http://goldsilverworlds.com/wp-content/uploads/2012/07/gold_price_chart_200_years_1800-2012.gif Shows rise-peak-falls in 1815, 1863, 1940s and 1980. And rises near 1834, 1933, the decade of 1970s,and the decade of 2000s. After 2013 what could gold do? I can’t tell the future. Expo­nen­tial rises in 70s and 2000s are almost con­stant slope lines. Slope indi­cates con­stant % growth rate per year, equiv­a­lently con­stant expo­nen­tial growth rate. Expla­na­tion of log plots are in high school higher alge­bra text­book or higher math books in the sec­tion on log­a­rithms and exponents.

    http://goldsilverworlds.com/wp-content/uploads/2012/07/gold_price_trendline_2000-2012.gif
    Plots price 2000-end of 2012. The price is almost dou­bled every 4 1/3 years. Or, had a near con­stant growth rate of 17.4% per year growth com­pounded along the strait line. For a total gain of times 1700/250=6.8 times the near year 1999–2000 low. Future may or may not reflect the past. You can see gold price has moved approx­i­mately hor­i­zon­tally after the 2011 peak.
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    Why use Log-scale graphs in addi­tion to lin­ear scale graphs?

    1. Shows con­stant % growth rate as a sloped strait line. Or, con­stant expo­nen­tial growth. A higher growth rate is steeper upward slop­ing line. Faster decay is a steeper down­ward slop­ing line
    2. The same ver­ti­cal dis­tance on a plot is a con­stant mul­ti­plier when going up or a con­stant divi­sor when going down. So, if it goes down by 1/2, to go up 2 times would be the same dis­tance upward. That would be the same for any divisor/multiplier such as 1/10th and 10 times.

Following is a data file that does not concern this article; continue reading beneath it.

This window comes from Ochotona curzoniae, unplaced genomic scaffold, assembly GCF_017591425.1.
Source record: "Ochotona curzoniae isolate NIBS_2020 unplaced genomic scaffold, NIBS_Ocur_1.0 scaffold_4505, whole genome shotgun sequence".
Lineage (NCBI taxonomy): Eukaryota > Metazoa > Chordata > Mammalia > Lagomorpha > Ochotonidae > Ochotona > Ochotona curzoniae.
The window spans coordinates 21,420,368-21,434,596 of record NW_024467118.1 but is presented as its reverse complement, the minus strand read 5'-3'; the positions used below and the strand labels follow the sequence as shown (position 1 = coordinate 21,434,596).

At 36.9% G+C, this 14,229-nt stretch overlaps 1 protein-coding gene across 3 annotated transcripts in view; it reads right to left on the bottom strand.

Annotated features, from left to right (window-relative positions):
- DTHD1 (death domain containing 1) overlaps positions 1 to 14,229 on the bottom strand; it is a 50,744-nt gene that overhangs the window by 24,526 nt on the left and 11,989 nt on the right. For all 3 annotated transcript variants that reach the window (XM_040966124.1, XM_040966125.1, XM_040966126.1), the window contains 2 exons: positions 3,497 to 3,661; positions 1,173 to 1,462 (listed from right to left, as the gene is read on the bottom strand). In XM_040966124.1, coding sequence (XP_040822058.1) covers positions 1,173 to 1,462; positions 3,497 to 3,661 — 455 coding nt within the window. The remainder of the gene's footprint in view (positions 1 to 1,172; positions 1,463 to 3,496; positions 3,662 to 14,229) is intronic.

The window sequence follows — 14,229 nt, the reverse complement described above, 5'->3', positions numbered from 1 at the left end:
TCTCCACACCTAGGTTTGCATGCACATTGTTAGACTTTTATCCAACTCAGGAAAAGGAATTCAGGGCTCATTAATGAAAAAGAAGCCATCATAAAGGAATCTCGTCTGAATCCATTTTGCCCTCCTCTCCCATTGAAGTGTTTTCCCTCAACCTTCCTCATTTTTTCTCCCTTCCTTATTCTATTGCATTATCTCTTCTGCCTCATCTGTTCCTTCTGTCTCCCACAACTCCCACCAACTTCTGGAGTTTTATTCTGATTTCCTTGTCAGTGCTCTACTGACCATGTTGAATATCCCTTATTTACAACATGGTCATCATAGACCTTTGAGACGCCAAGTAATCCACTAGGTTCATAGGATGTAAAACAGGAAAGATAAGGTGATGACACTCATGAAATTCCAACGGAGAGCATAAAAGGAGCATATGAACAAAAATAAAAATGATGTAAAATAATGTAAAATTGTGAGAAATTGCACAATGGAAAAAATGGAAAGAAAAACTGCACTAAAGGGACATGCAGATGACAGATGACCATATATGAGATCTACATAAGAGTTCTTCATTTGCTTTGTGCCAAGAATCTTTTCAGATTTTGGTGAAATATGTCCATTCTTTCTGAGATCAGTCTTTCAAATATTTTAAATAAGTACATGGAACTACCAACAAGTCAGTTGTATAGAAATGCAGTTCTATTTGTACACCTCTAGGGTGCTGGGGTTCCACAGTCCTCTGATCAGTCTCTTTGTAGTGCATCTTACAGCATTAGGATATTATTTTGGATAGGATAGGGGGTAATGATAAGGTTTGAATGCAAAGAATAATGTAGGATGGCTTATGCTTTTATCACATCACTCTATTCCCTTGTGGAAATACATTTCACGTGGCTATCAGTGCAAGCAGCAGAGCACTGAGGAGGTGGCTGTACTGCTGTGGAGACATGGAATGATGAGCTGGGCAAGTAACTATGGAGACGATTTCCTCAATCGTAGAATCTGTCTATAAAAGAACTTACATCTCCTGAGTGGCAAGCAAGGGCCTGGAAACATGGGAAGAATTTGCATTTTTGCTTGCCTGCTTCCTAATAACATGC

3. Good for long term time series with expo­nen­tial growths. It will stretch out the the lower end and com­press the upper end. Exer­cise com­pare Dow-Jones index in log scale to reg­u­lar lin­ear scale. You will see no detail in the dis­tant past in the reg­u­lar lin­ear scale plot. This prob­lem mainly has to do with con­stant infla­tion rates actu­ally being an expo­nen­tial effect.
    4. Warn­ings: Usu­ally an upward slope does not go on for­ever for real things mea­sured in real units.
    5. Strange­ness: There is no, 0, zero. Because there is no log(0). As you go down you just divide by a num­ber for each dis­tance which will get close to zero but never will.
    6. More info on log plots can be found in an alge­bra text book or higher math that has a sec­tion on log­a­rithms.
    7. Log plots many times can be really cool to use espe­cially look­ing at the past. But, pre­dic­tions from them using expo­nen­tial rates are highly sus­pect. Noth­ing real goes up expo­nen­tially for­ever. On could be tempted to draw a strait line into the future that will could never hap­pen. That is because on the log plot a strait line looks lin­ear but it actu­ally rep­re­sents expo­nen­tial growth. This could be demon­strated by look­ing at the debt to GDP ratio on a log plot before, dur­ing , and after the 1930s, and 2008.